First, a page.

Salmonella Outbreak in 14 States Linked to Sam’s Club Charcuterie Trays

A salmonella outbreak that has sickened at least two dozen people across 14 states has been linked to charcuterie trays sold at hundreds of Sam’s Club stores, according to the Centers for Disease Control and Prevention (CDC).

Fratelli Beretta USA, also known as Busseto Foods, has initiated a recall of more than 11,000 pounds of meat after the salmonella outbreak was traced to one of their ready-to-eat products, Busseto Foods’ Charcuterie Sampler, which is sold at 323 Sam’s Clubs in 27 states, Sam’s officials said in an online statement.

Officials with the members-only warehouse chain that sells bulk grocery items, electronics and household goods said that as soon as they were notified of possible contamination, they “immediately instructed all our clubs” to remove the samplers, which contained prosciutto, sweet sopressata and dry coppa.

The Busseto Charcuterie Sampler is sold at Sam’s Club as a twin pack with two 9-ounce packages that contain lot code L075330300 and a best-by date of April 27, 2024. The recalled meats also include the establishment number “EST. 7543B” inside the USDA mark of inspection.

The contaminated charcuterie samplers were produced on October 30, 2023, and shipped to Sam’s Club distribution centers in Georgia, Illinois, Indiana, Minnesota, North Carolina, Ohio, Oklahoma and Texas, according to the CDC.

Illnesses have been reported in Arizona, Connecticut, Illinois, Michigan, Minnesota, Nebraska, New Jersey, New York, Ohio, Texas, Utah, Vermont, Washington and Wisconsin. As of Monday night, each state listed reported one case of illness except for Ohio, which has reported 11 cases, according to the CDC, which noted that the number of sick across the U.S. is likely “much higher.” Cases often go unreported because people don’t get tested for the foodborne illness, especially since many people recover at home, the agency said.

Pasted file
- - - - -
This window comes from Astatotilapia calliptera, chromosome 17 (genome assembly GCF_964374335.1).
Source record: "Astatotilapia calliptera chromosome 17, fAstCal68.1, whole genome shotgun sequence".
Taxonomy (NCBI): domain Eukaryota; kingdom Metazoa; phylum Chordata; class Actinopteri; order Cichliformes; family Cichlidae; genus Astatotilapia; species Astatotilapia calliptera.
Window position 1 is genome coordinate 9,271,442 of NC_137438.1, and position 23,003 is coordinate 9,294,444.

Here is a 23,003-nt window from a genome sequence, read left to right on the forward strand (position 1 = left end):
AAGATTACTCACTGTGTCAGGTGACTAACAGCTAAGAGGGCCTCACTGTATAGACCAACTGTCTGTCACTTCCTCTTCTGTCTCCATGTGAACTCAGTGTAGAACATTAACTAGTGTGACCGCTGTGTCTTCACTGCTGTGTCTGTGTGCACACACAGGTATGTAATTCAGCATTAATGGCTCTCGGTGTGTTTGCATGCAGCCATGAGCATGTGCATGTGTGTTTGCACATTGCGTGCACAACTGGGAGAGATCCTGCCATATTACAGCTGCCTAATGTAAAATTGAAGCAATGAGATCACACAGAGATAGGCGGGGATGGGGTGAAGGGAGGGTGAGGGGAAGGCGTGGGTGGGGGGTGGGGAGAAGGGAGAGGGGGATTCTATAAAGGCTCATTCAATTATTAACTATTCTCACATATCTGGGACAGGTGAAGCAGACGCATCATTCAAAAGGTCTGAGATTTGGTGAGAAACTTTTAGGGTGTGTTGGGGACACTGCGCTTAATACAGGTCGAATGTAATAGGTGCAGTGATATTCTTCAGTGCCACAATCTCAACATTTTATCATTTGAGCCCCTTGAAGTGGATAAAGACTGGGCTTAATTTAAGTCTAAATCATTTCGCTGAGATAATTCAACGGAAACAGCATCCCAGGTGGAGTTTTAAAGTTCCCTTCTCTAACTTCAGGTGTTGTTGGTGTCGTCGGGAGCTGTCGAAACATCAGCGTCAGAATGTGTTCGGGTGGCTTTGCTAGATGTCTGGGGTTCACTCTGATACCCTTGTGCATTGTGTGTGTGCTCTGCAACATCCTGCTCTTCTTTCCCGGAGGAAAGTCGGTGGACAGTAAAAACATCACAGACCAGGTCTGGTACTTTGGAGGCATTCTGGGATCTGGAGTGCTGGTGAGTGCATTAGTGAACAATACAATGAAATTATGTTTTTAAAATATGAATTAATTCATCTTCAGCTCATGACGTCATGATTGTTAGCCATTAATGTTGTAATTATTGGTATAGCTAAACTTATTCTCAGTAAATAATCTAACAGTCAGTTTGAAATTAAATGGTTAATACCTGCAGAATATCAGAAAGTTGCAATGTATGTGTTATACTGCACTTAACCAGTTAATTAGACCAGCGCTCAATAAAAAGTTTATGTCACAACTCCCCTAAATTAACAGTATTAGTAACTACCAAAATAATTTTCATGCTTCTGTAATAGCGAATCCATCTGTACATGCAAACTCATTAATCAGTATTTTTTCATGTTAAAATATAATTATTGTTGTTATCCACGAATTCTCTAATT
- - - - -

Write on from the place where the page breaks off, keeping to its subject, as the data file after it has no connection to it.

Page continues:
The ages of the 24 people with reported infections range from 16 to 91 years old, the CDC said. There have been no deaths.

Sam's Club Charcuterie Tray Recall
A salmonella outbreak in 14 states has been linked to charcuterie trays sold at Sam’s Club stores, according to federal health officials. The recalled ready-to-eat packages are labeled “Busseto Food: Charcuterie Sampler: Prosciutto, Sweet Sopressata and Dry Coppa,” and have a best-by date of April 27, 2024.
USDA Food Safety and Inspection Service

Newsweek reached out via email on Monday to representatives for the CDC and Sam’s Club for comment.

On January 3, the U.S. Department of Agriculture’s Food Safety and Inspection Service (FSIS), the CDC and state public health officials announced that they were investigating a salmonella outbreak. Officials with the Minnesota Department of Agriculture alerted federal authorities after an unopened, intact, charcuterie sampler tested positive for a strain of the foodborne illness.

“Further traceback of the charcuterie meat used to produce the recalled products is ongoing,” FSIS officials said in an online statement.

Newsweek reached out via email to FSIS on Monday for comment.

Marco Lastrico, spokesperson for Busseto Foods, told Newsweek in an email on Monday night that the recalled products are sold only at Sam’s Club.

Lastrico said at the time of publication that the company did not have “any additional comments to add beyond the information provided in the FSIS recall notice. The company is fully cooperating with the authorities on this matter.”

Consumption of food contaminated with salmonella can cause salmonellosis, which can cause symptoms of diarrhea, abdominal cramps and fever within six hours to six days after eating the item, FSIS said in the recall alert. The illness usually lasts between four and seven days. While most people recover without needing treatment, some can experience such severe diarrhea that they require hospitalization. Older adults, infants, and those with weakened immune systems are more likely to develop severe illness, health officials warned.

“FSIS is concerned that some products may be in consumers’ refrigerators,” the federal health agency said. “Consumers who have purchased these products are urged not to consume them. These products should be thrown away or returned to the place of purchase.”

Shoppers who believe they have purchased the affected charcuterie product can return the item to their local store for a full refund, Sam’s Club officials said.